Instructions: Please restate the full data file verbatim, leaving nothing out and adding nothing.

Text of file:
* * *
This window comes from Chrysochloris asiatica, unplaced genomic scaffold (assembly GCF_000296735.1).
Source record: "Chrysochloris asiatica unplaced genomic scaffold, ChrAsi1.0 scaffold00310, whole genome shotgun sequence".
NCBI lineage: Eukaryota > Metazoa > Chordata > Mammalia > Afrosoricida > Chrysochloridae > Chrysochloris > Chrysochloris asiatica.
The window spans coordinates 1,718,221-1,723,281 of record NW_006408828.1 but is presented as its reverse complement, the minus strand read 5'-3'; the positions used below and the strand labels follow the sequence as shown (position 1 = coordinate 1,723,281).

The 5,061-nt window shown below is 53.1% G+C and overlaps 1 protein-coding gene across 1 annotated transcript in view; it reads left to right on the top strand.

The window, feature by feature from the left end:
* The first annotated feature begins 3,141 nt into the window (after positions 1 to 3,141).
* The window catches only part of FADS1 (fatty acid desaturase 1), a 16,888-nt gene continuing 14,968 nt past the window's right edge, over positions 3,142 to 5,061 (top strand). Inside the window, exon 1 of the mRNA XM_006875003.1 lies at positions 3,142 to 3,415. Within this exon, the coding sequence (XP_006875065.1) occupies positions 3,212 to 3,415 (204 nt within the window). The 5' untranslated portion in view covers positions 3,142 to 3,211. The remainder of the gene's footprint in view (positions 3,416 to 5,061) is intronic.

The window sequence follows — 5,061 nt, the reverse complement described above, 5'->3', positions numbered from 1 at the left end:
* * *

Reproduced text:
This window comes from Chrysochloris asiatica, unplaced genomic scaffold (assembly GCF_000296735.1).
Source record: "Chrysochloris asiatica unplaced genomic scaffold, ChrAsi1.0 scaffold00310, whole genome shotgun sequence".
NCBI lineage: Eukaryota > Metazoa > Chordata > Mammalia > Afrosoricida > Chrysochloridae > Chrysochloris > Chrysochloris asiatica.
The window spans coordinates 1,718,221-1,723,281 of record NW_006408828.1 but is presented as its reverse complement, the minus strand read 5'-3'; the positions used below and the strand labels follow the sequence as shown (position 1 = coordinate 1,723,281).

The 5,061-nt window shown below is 53.1% G+C and overlaps 1 protein-coding gene across 1 annotated transcript in view; it reads left to right on the top strand.

The window, feature by feature from the left end:
* The first annotated feature begins 3,141 nt into the window (after positions 1 to 3,141).
* The window catches only part of FADS1 (fatty acid desaturase 1), a 16,888-nt gene continuing 14,968 nt past the window's right edge, over positions 3,142 to 5,061 (top strand). Inside the window, exon 1 of the mRNA XM_006875003.1 lies at positions 3,142 to 3,415. Within this exon, the coding sequence (XP_006875065.1) occupies positions 3,212 to 3,415 (204 nt within the window). The 5' untranslated portion in view covers positions 3,142 to 3,211. The remainder of the gene's footprint in view (positions 3,416 to 5,061) is intronic.

The window sequence follows — 5,061 nt, the reverse complement described above, 5'->3', positions numbered from 1 at the left end: